Yeah, it’s light entertainment fluff for kids, but it used to be good fluff. Now with this desire to be clever and to fill the screen with dynamic stuff in every scene, even the good ideas are lost. There was a running joke about the Doctor and his assistant being naked, and if you’re going to inflict that on families on Xmas day there’d better be a good reason and it’d better work. Except there was no explanation of why they had to take their clothes off beyond the usual clever comment that’s provided whenever there’s no good reason for stuff happening. Worse, the scenes were so badly filmed that I had no idea if they were naked and wearing holographic clothes, or wearing clothes and being naked only on a holographic image, which made the punch line at a Xmas party fall flat as it was hard to tell if it even was a joke.

Anyhow, I’ll give Capaldi a chance because I still hope he can be at the head of a less-frantic and more-involving style of storytelling. I hope his show returns to the old-fashioned virtues of witty, quirky tales where the Doctor arrives somewhere interesting, faces an understandable problem, and solves it by the end, and there’s none of this smug, timey-wimey nonsense.

Monday, 9 December 2013

Calhoun's Bounty now available on Kindle

For this month’s Kindle offering I’ve moved on to Calhoun’s Bounty, my 12th Black Horse Western. I chose to do this one next purely so I could get to read it and find out what happened.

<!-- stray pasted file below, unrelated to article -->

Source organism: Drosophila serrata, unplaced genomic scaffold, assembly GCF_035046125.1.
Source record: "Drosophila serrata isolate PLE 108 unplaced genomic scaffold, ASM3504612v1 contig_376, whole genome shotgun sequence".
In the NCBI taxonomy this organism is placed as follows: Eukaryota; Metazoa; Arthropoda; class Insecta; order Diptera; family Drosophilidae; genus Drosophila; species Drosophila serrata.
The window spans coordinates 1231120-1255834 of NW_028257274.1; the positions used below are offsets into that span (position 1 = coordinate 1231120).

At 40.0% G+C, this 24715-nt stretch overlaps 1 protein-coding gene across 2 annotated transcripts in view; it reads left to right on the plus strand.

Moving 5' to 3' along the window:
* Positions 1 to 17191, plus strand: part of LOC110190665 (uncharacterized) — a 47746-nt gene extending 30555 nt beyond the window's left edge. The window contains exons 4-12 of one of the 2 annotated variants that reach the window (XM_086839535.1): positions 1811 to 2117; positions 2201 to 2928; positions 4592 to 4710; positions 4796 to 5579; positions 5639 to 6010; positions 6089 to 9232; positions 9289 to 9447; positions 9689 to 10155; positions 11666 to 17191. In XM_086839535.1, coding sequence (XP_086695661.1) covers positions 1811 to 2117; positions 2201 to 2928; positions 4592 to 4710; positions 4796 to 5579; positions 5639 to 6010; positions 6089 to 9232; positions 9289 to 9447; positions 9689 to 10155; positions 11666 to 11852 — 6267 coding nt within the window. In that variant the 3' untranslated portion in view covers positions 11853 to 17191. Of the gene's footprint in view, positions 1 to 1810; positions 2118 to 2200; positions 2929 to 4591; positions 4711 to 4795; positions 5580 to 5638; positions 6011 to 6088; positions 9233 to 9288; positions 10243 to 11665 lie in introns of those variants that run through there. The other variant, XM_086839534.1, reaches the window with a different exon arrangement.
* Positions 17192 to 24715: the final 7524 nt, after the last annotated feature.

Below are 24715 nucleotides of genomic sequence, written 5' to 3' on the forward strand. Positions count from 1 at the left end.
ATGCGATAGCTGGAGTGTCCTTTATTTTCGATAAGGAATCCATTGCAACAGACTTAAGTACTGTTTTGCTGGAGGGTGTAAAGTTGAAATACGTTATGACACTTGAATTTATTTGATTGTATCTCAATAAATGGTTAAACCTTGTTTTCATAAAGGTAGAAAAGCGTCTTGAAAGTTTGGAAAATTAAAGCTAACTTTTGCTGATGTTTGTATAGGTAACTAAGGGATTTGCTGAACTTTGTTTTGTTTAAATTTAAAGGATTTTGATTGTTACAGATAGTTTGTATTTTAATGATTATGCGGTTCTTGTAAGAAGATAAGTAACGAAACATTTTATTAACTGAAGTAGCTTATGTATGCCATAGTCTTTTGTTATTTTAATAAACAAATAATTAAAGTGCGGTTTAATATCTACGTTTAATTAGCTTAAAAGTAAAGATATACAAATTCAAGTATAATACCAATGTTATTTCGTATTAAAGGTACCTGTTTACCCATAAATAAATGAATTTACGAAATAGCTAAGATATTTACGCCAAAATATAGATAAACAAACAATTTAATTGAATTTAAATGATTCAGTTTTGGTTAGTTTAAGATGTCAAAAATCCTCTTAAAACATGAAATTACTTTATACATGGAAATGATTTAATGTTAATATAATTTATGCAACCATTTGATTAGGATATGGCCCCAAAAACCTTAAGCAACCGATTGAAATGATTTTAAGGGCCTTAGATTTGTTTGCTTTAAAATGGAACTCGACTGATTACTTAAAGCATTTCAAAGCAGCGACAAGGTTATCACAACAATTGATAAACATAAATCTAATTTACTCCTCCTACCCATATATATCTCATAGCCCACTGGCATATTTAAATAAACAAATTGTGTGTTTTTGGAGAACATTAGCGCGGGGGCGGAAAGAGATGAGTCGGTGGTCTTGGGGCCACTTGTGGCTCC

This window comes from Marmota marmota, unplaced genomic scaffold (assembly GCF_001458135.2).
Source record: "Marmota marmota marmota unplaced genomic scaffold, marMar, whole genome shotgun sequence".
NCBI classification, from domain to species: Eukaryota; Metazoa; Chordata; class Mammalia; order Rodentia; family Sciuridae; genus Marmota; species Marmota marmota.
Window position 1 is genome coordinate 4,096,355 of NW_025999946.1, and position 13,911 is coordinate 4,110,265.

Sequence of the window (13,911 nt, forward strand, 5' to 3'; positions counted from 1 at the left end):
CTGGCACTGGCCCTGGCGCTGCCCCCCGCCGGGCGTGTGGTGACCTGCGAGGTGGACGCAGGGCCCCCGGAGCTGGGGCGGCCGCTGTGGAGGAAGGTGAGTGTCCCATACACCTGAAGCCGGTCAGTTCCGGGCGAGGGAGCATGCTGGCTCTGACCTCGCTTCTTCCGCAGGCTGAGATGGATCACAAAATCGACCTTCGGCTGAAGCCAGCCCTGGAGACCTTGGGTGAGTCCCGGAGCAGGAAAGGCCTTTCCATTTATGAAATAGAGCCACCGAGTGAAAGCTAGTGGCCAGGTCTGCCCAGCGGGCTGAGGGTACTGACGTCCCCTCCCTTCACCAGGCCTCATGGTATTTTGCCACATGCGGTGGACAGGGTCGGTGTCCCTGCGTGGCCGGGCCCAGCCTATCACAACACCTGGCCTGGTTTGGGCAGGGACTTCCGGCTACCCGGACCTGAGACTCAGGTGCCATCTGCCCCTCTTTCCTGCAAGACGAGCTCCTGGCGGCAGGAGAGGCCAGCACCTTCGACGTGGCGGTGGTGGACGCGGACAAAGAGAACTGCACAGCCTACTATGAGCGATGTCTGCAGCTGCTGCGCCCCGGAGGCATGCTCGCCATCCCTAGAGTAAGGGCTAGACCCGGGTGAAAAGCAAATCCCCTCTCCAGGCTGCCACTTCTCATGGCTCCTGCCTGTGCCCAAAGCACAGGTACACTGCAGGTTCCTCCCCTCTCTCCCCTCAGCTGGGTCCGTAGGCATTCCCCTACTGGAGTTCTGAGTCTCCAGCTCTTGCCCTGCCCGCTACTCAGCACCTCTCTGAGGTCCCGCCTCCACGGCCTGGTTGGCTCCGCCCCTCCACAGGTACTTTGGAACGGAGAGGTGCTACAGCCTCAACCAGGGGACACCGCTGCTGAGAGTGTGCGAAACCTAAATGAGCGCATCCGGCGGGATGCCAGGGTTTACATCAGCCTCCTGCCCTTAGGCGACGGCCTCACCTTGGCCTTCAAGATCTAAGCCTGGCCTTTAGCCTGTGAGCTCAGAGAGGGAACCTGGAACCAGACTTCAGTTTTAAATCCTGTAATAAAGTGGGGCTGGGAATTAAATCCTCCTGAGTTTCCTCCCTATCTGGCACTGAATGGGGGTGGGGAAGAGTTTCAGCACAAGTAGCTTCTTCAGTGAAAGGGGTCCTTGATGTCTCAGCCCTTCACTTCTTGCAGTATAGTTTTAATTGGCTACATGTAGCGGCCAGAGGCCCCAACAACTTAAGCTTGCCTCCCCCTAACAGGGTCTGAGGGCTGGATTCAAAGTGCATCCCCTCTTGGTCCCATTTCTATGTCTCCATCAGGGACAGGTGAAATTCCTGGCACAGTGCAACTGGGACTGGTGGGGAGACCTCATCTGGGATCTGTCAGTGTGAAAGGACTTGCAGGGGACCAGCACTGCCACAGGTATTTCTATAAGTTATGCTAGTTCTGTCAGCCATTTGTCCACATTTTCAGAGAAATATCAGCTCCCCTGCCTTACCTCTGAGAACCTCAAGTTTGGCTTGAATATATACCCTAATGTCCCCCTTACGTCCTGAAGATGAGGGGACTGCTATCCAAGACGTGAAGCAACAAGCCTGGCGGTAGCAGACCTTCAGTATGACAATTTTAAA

I had almost no recollection of this book with even the blurb not helping my memory. The only thing I could remember about the story was that I’d killed off one of my recurring characters, which I’d regretted doing afterwards as it meant I couldn’t use him again. Amusingly, when I’d worked my way through the book, I found that the character didn’t die after all and even stranger, I realized he wasn’t a recurring character either. The other thing I found amusing was I spent the whole story wondering why I’d taken a certain direction with the plot. It just felt like I’d made a horrible mistake or at best missed an opportunity, except everything became clear when I got to the end and hit the big twist.

In the end I quite enjoyed being surprised by something I’d written! Anyhow, the story is a sort of Maltese Falcon type tale with lots of bad guys chasing around after a macguffin and shooting each other up in their quest to find it. The title is now available for around 99 cents from Amazon.




A bullet-ridden man staggered into Stonewall’s saloon clutching a gold bar and with his dying breath he named bounty hunter Denver Calhoun as his killer. Although the dead man turned out to be one of the bank-raiding Flynn gang, when the gold bar was offered as bounty on Denver’s head every man in town was on the hunt for him.

Denver himself had moved on to Bluff Creek where he joined a high stakes poker-game, and when the formerly impoverished Horace Turner wagered a gold bar, Denver reckoned the Flynns had to be behind the gold turning up in the hands of the most unlikely of people.

Despite all the guntoters on his trail, Denver vows to bring the Flynn gang to justice. But can he succeed now that the bounty hunter has become the hunted?